I'm not a huge hockey fan, in general, (there are some elements of lacrosse in there, but, in general, the whole ice skating thing just seems alien to me, and I tend to get sort of annoyed with the constant fighting and cheap fouls), but somehow in the context of the Olympics, the sport just seems to make more sense (I tend to appreciate the international rivalries, and I like the idea of spirited competition between players representing their countries). Anyway, the game between the U.S. and Canada last night was a hard fought, good game. The Canadians were apparently the big favorites, with many of their players coming over from their careers as veterans in the NHL to compete on behalf of Canada in the Olympics. The U.S. team, of course, had its share of NHL players as well, although the U.S. fielded a younger team that had less experience than the Canadians. Anyway, given the fact that the game was being played in Vancouver, the audience was largely filled with loyal Canadian hockey fans who really sort of expected to see their team win. The U.S. ended up winning by a five to three score, but the Canadians kept the pressure on the U.S. defense throughout the game, and closed the gap to a one point difference toward the latter part of the game, with the U.S. finally scoring another goal to seal the victory in the final minutes.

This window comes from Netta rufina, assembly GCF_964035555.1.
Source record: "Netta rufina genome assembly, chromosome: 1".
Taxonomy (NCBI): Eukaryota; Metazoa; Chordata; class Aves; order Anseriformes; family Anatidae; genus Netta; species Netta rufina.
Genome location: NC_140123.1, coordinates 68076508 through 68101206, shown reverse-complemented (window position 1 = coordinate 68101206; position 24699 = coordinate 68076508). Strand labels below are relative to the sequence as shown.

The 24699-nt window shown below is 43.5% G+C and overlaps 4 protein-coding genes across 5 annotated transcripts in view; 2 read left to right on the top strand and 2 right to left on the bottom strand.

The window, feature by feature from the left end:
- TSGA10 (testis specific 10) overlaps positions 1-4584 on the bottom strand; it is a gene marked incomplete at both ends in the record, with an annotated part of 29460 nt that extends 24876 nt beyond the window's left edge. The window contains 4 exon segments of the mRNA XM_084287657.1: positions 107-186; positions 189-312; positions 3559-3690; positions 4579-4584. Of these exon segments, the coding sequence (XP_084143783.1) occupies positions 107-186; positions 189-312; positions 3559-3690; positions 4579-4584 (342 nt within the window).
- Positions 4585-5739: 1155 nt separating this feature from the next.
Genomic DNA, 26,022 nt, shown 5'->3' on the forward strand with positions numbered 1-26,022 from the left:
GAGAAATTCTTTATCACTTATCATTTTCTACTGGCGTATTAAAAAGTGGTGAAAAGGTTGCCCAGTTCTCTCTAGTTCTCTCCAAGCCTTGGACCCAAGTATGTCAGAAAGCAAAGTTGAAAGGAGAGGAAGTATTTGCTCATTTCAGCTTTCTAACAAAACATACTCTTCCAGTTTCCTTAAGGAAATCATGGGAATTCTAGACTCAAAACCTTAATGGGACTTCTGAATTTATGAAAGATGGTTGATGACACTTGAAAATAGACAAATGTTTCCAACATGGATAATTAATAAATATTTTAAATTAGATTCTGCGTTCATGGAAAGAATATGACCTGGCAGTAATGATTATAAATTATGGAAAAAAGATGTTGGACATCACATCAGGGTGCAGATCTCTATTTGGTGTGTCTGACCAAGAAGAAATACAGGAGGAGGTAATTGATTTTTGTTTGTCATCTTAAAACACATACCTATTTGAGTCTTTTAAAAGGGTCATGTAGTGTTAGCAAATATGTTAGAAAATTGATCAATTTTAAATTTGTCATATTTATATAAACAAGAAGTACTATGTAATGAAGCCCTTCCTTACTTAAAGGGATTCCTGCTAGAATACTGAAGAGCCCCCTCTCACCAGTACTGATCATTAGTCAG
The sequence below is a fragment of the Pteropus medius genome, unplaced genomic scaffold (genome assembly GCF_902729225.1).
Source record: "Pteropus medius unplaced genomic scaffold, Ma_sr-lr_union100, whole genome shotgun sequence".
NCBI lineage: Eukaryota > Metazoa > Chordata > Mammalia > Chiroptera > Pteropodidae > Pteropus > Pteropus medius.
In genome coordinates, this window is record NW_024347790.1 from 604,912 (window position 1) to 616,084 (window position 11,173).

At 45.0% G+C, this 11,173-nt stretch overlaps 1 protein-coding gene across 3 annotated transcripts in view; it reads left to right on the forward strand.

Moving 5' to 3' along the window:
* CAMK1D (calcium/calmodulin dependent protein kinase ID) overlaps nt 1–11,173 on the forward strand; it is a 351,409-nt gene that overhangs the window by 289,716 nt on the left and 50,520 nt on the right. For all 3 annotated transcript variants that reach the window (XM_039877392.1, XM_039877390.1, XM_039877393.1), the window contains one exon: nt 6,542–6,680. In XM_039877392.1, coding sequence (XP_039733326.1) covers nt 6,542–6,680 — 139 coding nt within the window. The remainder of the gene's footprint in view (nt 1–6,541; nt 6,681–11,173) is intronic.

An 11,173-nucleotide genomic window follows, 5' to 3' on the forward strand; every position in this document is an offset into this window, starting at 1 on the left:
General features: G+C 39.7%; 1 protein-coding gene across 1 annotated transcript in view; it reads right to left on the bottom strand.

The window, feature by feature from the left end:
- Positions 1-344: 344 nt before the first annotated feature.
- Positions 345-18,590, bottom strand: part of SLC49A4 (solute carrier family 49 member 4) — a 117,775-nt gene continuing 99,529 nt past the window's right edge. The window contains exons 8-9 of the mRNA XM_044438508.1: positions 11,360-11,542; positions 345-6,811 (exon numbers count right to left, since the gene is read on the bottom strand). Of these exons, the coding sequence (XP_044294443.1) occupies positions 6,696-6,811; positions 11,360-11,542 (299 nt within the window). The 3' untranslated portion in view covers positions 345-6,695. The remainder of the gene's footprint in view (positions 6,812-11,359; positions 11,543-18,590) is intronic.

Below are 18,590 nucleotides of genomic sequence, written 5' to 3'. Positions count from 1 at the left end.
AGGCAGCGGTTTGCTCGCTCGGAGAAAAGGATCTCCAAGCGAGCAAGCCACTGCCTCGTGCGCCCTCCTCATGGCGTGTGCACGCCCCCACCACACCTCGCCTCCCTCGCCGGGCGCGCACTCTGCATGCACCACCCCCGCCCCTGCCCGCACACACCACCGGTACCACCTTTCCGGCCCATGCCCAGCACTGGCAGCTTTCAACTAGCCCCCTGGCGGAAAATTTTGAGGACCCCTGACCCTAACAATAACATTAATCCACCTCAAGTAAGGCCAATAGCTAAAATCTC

Shutter Island was pretty good, but it was, of course, also dark and depressing. (sort of mild, vague spoilers to follow) I mean, anyone who saw the previews for the thing new that it wasn't going to involve a lot of rainbows and giggles (given that the plot synopsis involves a federal marshall who's hunting for an escaped convict at an asylum for the criminally insane), but I guess the movie ended up being less scary than I thought and, instead, was a little more depressing and unsettling. Still, it was a pretty good movie.
Strangely enough, Shutter Island ended up reminding me not so much of a bunch of other movies as of a creepy videogame that I've played. I don't say this as a slight against Shutter Island, since the game that came to mind was particularly well conceived and well executed. The Suffering was a game on the ol' Playstation 2 console that involved an escaped convict on a prison island. The game was filled with dark, menacing atmosphere, a protagonist who wasn't sure about the nature of his crimes or his reason for being on the island, and lots of terrifying enemies- some of whom may or may not have been hallucinations. The Suffering was one of those rare games that I turned around and played a second time immediately after completing it the first time. I almost never do that.